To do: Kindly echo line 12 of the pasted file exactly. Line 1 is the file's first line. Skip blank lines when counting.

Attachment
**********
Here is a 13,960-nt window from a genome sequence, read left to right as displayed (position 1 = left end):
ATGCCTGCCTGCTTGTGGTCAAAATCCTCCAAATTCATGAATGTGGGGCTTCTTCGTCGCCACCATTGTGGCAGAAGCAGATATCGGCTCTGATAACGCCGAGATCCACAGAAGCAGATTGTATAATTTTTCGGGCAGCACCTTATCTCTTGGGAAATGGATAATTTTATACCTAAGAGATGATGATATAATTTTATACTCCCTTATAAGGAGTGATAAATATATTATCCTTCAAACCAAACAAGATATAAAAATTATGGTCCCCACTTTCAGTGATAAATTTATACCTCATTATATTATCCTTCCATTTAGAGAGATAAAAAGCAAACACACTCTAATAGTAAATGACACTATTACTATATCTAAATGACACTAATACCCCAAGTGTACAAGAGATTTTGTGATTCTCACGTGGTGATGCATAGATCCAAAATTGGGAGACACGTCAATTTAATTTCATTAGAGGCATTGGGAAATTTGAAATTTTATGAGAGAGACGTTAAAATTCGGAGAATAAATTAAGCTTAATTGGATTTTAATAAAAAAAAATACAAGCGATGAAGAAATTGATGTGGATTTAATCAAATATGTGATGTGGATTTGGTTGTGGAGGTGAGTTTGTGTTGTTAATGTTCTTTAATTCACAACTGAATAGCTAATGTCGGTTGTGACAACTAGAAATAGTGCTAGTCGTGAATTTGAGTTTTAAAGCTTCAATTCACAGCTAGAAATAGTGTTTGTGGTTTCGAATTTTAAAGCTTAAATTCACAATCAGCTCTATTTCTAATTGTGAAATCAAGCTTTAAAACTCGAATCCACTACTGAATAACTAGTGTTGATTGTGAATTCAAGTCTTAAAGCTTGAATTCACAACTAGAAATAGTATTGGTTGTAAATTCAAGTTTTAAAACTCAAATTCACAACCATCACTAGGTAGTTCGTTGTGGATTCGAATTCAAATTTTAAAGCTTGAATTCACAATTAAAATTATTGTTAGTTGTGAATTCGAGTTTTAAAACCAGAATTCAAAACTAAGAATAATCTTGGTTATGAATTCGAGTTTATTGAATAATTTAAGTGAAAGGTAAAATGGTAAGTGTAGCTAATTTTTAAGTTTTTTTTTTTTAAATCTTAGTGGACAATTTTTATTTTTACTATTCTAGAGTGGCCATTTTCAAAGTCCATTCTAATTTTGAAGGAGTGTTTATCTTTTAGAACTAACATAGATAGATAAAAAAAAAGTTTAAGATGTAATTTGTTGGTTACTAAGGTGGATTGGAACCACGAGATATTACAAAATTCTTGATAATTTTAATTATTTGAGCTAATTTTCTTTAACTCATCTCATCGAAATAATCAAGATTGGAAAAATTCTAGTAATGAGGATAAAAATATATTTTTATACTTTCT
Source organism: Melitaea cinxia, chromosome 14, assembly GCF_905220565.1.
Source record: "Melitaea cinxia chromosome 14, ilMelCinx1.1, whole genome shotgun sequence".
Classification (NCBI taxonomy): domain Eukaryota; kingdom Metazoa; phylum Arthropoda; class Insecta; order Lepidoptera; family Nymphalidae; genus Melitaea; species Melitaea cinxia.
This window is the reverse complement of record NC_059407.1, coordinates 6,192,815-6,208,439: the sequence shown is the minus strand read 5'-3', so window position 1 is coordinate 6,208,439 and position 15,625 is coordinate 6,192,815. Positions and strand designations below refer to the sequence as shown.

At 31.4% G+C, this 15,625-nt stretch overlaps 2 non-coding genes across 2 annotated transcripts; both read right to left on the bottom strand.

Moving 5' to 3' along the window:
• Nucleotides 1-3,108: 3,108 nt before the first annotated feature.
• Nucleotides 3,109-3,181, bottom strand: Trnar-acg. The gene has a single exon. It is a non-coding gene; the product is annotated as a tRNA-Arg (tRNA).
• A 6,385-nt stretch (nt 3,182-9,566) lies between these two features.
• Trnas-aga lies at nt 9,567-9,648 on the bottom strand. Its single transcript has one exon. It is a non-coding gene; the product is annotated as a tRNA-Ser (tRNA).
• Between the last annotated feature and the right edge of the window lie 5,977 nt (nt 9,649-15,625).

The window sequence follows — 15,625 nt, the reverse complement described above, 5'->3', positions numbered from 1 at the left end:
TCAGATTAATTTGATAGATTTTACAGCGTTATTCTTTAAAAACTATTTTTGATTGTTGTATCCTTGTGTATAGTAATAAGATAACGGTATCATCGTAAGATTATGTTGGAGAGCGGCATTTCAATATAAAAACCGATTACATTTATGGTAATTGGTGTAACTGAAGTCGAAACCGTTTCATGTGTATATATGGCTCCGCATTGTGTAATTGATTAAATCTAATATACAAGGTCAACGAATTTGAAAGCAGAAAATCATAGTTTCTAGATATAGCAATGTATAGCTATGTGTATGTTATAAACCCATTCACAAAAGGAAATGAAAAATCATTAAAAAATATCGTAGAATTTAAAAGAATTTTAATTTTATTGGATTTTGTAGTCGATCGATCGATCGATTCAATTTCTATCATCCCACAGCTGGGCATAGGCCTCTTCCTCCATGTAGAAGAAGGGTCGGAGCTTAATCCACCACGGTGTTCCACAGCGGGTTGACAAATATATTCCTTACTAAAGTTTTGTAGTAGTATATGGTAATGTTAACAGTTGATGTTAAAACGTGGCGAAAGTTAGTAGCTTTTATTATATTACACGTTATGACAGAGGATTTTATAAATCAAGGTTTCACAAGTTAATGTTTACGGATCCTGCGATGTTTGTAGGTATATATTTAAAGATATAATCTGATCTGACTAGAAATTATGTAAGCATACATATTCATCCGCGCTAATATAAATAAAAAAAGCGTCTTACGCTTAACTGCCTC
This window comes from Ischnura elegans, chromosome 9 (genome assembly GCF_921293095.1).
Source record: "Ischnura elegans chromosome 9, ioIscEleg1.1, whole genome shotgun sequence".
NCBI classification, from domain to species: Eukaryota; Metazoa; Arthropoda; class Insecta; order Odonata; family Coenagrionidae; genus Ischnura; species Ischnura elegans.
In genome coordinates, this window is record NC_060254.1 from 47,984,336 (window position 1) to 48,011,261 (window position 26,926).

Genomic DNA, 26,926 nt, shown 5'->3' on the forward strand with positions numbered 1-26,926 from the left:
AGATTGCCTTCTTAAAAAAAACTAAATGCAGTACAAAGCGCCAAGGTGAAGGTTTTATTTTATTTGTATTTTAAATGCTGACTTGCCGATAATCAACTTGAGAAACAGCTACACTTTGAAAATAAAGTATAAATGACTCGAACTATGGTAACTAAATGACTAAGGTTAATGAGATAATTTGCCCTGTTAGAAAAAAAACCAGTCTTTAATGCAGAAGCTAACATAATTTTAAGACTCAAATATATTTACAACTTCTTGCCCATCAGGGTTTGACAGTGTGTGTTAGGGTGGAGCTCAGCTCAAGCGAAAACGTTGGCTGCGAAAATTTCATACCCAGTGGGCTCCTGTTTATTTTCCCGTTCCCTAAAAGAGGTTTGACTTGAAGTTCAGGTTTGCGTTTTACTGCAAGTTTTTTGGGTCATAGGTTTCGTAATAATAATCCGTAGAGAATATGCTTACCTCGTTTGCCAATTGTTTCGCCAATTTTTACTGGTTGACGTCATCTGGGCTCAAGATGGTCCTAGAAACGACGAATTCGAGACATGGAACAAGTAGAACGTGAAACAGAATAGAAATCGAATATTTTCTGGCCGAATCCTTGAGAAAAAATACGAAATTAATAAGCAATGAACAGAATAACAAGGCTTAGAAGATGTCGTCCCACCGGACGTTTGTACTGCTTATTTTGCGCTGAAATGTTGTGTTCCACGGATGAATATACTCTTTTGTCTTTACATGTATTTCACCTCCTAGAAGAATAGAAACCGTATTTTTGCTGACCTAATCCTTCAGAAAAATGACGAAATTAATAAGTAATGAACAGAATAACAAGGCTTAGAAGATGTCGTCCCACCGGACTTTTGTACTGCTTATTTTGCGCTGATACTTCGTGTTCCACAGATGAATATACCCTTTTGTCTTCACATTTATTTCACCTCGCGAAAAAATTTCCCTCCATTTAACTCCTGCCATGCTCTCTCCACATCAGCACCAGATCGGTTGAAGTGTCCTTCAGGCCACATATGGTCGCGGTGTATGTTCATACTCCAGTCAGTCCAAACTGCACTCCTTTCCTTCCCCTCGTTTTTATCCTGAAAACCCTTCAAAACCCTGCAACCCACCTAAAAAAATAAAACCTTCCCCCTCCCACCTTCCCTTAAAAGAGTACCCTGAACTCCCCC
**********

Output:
• Trnas-aga lies at nt 9,567-9,648 on the bottom strand. Its single transcript has one exon. It is a non-coding gene; the product is annotated as a tRNA-Ser (tRNA).